There are multiple important days to celebrate in Turkey like the national and religious holidays. We like to celebrate national holidays out in the streets or at our schools with dance, music, poetry, or performances. But our religious holidays are mostly celebrated through visiting our loved ones. I’m saying mostly because the time has changed and due to our religious holidays being long, people prefer going on vacations instead of visiting loved ones. Otherwise using weekends to go on vacation is relatively short to relax. For this reason, an idiom was formed to commemorate old holidays. So, we say, where did the old holidays go?
Candy & Turkish Delight
Candy and Turkish Delight, known as "Lokum," are delightful confections that add a touch of sweetness to religious holiday celebrations in Turkey. Once the holidays are around the corner our supermarkets are filled with several different brands of candy, chocolate, and Turkish delights. They’re frequently offered as a gesture of hospitality to guests during family gatherings and visits, further enhancing the festive atmosphere.
One of the cherished customs during religious holidays in Turkey is the tradition of wearing brand-new clothes. Families take great pride in dressing their loved ones in fresh attire, symbolizing a sense of renewal, prosperity, and respect for the occasion. Both adults and children are adorned in traditional or contemporary outfits, adding a vibrant splash of color and style to the celebrations.
Religious holidays offer a precious opportunity for Turkish families to strengthen ties and foster a sense of togetherness. Visiting relatives, particularly older family members, holds great significance. It is customary for younger members to visit their elders and express their love and respect. These visits not only strengthen familial bonds but also provide an occasion for storytelling, reminiscing, and sharing heartfelt moments.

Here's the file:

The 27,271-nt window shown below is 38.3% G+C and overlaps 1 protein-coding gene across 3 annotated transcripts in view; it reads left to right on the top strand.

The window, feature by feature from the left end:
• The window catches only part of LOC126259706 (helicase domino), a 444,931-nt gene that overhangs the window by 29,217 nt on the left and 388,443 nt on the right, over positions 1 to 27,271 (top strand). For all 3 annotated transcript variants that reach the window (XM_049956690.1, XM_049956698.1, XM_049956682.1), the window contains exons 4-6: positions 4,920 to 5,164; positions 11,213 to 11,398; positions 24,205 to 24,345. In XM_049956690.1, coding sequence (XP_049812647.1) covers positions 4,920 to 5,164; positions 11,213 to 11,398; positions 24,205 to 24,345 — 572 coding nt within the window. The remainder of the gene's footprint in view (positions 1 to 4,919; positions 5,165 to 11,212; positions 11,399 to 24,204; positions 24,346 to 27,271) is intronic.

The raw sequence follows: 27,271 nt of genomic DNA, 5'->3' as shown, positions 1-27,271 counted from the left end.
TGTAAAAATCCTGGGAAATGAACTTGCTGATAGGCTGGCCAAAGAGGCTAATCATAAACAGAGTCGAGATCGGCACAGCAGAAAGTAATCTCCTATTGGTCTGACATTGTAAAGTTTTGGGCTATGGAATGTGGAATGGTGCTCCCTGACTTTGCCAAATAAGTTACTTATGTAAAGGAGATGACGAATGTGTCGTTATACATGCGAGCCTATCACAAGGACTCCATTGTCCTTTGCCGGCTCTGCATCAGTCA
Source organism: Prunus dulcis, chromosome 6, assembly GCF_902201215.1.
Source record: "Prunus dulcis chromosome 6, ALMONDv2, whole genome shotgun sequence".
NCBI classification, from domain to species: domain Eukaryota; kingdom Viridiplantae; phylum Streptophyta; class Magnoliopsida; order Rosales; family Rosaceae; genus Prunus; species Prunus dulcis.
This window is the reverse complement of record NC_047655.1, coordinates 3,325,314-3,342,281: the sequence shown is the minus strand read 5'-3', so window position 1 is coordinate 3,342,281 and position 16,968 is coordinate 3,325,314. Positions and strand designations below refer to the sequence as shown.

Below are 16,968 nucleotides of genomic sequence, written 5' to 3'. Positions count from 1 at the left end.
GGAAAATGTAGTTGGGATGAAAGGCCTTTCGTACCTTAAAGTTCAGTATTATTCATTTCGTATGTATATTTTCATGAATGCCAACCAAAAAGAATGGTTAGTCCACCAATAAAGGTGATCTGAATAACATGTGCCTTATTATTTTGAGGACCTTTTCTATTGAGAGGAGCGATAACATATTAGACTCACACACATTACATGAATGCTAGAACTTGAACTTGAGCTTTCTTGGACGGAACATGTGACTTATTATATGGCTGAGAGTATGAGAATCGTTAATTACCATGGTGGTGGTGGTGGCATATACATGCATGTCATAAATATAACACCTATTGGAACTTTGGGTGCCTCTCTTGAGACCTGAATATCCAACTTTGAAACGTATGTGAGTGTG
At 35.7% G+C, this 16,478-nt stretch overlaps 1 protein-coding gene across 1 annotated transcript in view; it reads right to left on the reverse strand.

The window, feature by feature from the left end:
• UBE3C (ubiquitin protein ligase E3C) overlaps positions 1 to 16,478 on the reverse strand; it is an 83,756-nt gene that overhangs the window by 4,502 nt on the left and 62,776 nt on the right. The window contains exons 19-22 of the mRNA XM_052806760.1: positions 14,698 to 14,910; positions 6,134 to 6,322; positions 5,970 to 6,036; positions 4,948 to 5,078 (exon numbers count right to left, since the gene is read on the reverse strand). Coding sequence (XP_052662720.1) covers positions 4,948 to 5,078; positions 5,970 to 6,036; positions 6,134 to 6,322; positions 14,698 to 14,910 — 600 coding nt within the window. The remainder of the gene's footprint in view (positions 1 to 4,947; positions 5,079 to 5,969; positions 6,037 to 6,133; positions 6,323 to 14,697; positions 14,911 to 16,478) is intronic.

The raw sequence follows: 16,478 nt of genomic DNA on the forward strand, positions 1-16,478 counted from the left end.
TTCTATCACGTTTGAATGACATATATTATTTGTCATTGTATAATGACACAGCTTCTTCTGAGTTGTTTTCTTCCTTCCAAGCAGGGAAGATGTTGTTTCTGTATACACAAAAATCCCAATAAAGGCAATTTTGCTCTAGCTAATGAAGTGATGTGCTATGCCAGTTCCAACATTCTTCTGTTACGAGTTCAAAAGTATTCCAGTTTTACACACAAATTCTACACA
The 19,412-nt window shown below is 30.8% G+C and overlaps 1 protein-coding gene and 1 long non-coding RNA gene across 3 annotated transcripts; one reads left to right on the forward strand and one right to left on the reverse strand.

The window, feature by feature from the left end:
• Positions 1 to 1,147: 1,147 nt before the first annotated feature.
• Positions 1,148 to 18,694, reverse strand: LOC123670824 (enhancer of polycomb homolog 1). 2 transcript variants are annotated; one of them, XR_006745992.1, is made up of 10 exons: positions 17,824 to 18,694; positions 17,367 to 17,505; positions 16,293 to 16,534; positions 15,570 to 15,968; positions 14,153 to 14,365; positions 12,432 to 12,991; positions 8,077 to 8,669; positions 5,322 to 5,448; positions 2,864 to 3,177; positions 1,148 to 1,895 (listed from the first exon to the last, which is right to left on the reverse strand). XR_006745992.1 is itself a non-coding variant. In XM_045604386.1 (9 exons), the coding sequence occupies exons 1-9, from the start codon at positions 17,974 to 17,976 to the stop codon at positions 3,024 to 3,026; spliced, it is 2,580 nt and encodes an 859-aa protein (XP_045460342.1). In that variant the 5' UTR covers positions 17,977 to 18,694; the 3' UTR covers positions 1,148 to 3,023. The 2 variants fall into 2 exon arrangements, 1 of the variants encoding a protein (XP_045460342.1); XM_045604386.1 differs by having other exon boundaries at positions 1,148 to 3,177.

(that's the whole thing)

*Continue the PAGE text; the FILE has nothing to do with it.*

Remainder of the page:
A beautiful tradition observed during religious holidays in Turkey is the gesture of "kissing hand." Younger individuals show their respect and gratitude to their elders by gently raising the elder's hand to their forehead as a sign of reverence. This act symbolizes love and respect. It is a touching display of familial bonds and cultural values. Also, after kissing hand, the elders give pocket money to the young at least until they find a job. The amount of money given increases according to the age. If it is a kid, they may get 10-20 Turkish liras, but older kids get up to 200 and even more.
Baklava, a rich and decadent pastry, holds a special place in Turkish cuisine and is a centerpiece of religious holiday celebrations. Families often gather to prepare this delicacy, meticulously layering thin sheets of dough with a mixture of nuts, honey, and spices. The aroma of baking Baklava fills the air, signaling the arrival of the festive feast. Sharing homemade Baklava with loved ones and guests is an act of generosity and a gesture of love and hospitality.
Religious holidays in Turkey are not just about prayers and spiritual devotion; they are also occasions for indulgence, family bonds, and cultural traditions. From the sweetness of Turkish Delight and homemade Baklava to the joy of donning brand-new clothes, Turkish people celebrate these festive occasions with a blend of faith, love, and heritage. If you like to learn about our culture and throw a little holiday celebration yourself, you can always get yourself a box of Turkish Munchies snack boxes around the world and experience it. For holidays the best box choice would be the Traditional edition!
Here is the link to our boxes: